A lthough men aren’t systemically shamed for sporting their fur, there’s a significant chunk of heterosexual, metrosexual and gay men who choose to take part in “manscaping,” the term coined for male body hair removal. According to Bunea at Slick Wax Bar, when they opened shop, the ratio of women to men was somewhere around 80 to 20, and now she estimates closer to 60 to 40. Certainly, there was a time when having a hairy chest and being able to grow a substantial beard represented masculinity, but now that body hair presence and removal have a thinner line in terms of masculinity or femininity, the option of doing whatever you please stands a better chance. “Having long hair down there is annoying and gross, and totally gets in your butt sometimes. I guess I just associate having less hair with being more well-kept,” says Mason Prout, a third-year business marketing student.
As much as men have a preference on how they keep themselves, of course some have a serious preference on how their sexual partners keep themselves as well. As long as these ideas of preference are communicated and accepted by both parties, the likelihood of a related comment feeling like a gender-binary driven diss is a lot lower — unfortunately this is not always the case. “I definitely would prefer if there was minimal or no hair [on a partner]. Not saying it needs to be squeaky clean like a dolphin or anything, but I just don’t find it attractive, in fact I find it the opposite,” says Prout. “I have no idea whether it’s based on social aspects or if it’s actually some intrinsic feelings that are innate to me, but if I were to hook up with a girl and then all of a sudden they have leg hair, I’d just think it’s kind of manly.”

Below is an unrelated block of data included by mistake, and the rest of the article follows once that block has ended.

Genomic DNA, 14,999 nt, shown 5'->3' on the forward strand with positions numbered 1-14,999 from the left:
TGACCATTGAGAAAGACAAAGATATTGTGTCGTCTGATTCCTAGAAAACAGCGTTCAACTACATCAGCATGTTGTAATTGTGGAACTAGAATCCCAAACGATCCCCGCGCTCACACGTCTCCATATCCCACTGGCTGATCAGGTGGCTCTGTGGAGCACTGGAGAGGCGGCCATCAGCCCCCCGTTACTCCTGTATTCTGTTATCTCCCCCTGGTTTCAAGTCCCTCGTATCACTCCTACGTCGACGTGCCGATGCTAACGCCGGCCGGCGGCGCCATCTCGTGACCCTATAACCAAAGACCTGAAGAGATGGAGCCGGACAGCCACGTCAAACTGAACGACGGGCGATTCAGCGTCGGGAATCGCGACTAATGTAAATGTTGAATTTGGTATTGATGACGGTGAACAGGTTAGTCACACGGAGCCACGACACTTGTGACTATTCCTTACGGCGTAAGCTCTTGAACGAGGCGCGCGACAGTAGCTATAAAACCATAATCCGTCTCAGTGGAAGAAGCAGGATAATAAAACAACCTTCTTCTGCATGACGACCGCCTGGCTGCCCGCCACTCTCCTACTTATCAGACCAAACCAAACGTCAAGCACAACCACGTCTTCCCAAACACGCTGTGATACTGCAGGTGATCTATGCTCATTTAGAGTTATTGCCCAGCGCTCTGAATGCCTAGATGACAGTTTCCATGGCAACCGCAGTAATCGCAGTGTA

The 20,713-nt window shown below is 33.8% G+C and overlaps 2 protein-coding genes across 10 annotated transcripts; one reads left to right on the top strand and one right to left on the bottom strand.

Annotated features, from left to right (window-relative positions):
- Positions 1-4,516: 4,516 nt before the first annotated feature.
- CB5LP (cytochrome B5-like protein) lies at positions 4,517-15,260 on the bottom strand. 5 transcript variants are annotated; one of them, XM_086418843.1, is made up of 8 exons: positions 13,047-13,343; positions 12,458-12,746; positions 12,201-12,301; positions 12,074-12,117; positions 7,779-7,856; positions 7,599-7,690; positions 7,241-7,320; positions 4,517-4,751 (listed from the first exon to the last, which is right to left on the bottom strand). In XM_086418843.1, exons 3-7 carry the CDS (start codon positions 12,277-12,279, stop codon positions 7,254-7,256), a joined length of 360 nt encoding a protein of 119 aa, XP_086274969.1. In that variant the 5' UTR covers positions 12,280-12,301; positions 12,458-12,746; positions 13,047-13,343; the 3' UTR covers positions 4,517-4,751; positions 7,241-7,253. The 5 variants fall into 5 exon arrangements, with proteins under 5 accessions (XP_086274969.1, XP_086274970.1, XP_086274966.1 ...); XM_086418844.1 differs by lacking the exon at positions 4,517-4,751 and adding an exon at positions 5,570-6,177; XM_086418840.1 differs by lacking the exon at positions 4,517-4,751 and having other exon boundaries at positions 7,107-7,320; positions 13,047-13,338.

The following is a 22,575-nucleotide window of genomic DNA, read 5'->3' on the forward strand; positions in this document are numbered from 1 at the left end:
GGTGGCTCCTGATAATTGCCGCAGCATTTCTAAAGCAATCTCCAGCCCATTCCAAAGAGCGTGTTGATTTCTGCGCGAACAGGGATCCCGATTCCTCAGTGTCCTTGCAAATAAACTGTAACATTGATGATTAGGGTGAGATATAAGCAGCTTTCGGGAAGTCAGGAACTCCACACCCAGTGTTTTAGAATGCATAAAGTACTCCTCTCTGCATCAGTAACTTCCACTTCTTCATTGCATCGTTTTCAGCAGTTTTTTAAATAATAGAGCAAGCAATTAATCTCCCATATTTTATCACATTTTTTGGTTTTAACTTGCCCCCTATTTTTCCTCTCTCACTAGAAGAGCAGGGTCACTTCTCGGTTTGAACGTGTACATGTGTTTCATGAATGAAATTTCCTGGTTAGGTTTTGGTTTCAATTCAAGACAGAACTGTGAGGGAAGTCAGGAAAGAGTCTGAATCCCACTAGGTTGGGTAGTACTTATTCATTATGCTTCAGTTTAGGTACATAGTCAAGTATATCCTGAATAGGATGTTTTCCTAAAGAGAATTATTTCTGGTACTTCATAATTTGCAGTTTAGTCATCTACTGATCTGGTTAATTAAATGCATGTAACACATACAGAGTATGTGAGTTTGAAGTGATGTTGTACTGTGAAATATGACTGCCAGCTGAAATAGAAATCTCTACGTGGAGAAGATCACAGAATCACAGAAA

A s Bunea’s workday finishes, she prepares her waxing room for the next day, where she’ll see another handful of guys and gals to restore their silky smoothness. She refills her waxes, which come in rainbow colours, and wipes the sticky stuff away from the counters and client’s bed. Bunea has been in the business for over 20 years, so her ritual is steady in pace and she even has time to check the mirror to make sure she’s still looking her best. “Growing up in Romania, I saw my grandma going to the spa every week. My mother took me to get a Brazilian when I was 16 and told me we don’t go out from the house if we don’t have makeup on. I just grew up in that sort of environment,” she says.
With beauty-instilled confidence acting as a foundation of her character, she aims to bring this sex appeal and confidence to her customers. “I’ll put it this way: for girls, it’s a must. Guys can choose,” Bunea says. “But girls, you shouldn’t have hair on your underarms or your legs. If we were leaving it, it would be kind of like men.”